What would happen if we paid more attention to what we consume, how we consume, and how those items are disposed of? If the ultimate goal is to live harmoniously and sustainably on this planet, how can we accomplish this goal?
It’s long past time we became more responsible consumers and moved back from fast-fashion to the idea of fewer, better things.
As we all now know without a doubt, climate change is here, it’s real, and it’s getting exponentially worse with each passing day. Forests are burning, rivers are drying up, and ecosystems are evaporating in real-time. The worst part is, not only are we the sole cause of this devastation, we could have prevented all of this from happening at many different points in our recent history.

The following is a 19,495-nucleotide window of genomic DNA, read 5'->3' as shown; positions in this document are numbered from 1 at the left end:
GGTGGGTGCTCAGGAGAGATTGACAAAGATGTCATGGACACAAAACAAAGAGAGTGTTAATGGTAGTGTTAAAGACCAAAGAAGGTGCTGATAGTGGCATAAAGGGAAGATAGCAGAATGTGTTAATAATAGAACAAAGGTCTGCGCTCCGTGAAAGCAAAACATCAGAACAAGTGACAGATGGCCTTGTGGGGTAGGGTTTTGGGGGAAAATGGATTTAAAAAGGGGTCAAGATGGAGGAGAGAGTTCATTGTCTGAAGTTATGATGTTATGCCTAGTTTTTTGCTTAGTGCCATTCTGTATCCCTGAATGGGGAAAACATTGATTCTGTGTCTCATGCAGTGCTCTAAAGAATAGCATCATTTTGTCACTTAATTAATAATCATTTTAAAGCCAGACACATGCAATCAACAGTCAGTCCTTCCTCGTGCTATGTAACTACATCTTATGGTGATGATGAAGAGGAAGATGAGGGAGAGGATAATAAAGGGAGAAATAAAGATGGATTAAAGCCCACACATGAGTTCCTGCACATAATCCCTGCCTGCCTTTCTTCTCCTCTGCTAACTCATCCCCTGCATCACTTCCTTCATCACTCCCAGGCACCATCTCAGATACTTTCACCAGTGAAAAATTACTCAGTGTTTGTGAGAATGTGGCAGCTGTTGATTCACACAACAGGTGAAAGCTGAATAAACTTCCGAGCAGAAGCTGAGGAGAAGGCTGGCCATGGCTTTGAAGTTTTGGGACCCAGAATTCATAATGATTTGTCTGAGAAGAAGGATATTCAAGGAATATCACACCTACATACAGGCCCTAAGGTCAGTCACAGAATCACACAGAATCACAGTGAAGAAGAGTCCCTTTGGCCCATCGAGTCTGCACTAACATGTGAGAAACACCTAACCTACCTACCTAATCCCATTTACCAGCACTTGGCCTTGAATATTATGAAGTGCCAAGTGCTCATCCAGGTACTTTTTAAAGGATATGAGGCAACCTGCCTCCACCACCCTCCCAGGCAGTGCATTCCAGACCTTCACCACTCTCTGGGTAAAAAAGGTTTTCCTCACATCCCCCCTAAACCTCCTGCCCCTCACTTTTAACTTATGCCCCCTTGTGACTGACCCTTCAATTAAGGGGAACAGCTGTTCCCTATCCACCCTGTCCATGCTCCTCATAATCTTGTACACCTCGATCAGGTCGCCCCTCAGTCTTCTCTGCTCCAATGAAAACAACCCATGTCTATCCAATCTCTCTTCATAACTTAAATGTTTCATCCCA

Given that time is running increasingly short, how can we (humans) coexist with the rest of the world (flora and fauna) in a way that allows all to thrive?
We believe that climate change is the existential problem of our time, and one that we must solve in the next decade or less if we are to avoid complete disaster and, in a doomsday scenario, the elimination of the human race.
What We’re Doing
All of the above is context for the main question I posed at the beginning of this article: as the leader of an e-commerce agency, how can I honestly justify the work we do against Verbal+Visual’s values of responsible consumption?
From my own burrowing into, around, and through this question, our mission has arisen: to shift consumer behavior towards responsible consumption versus the conspicuous consumption model. Towards fewer, better things. Towards a more thoughtful, equitable, and truly sustainable future.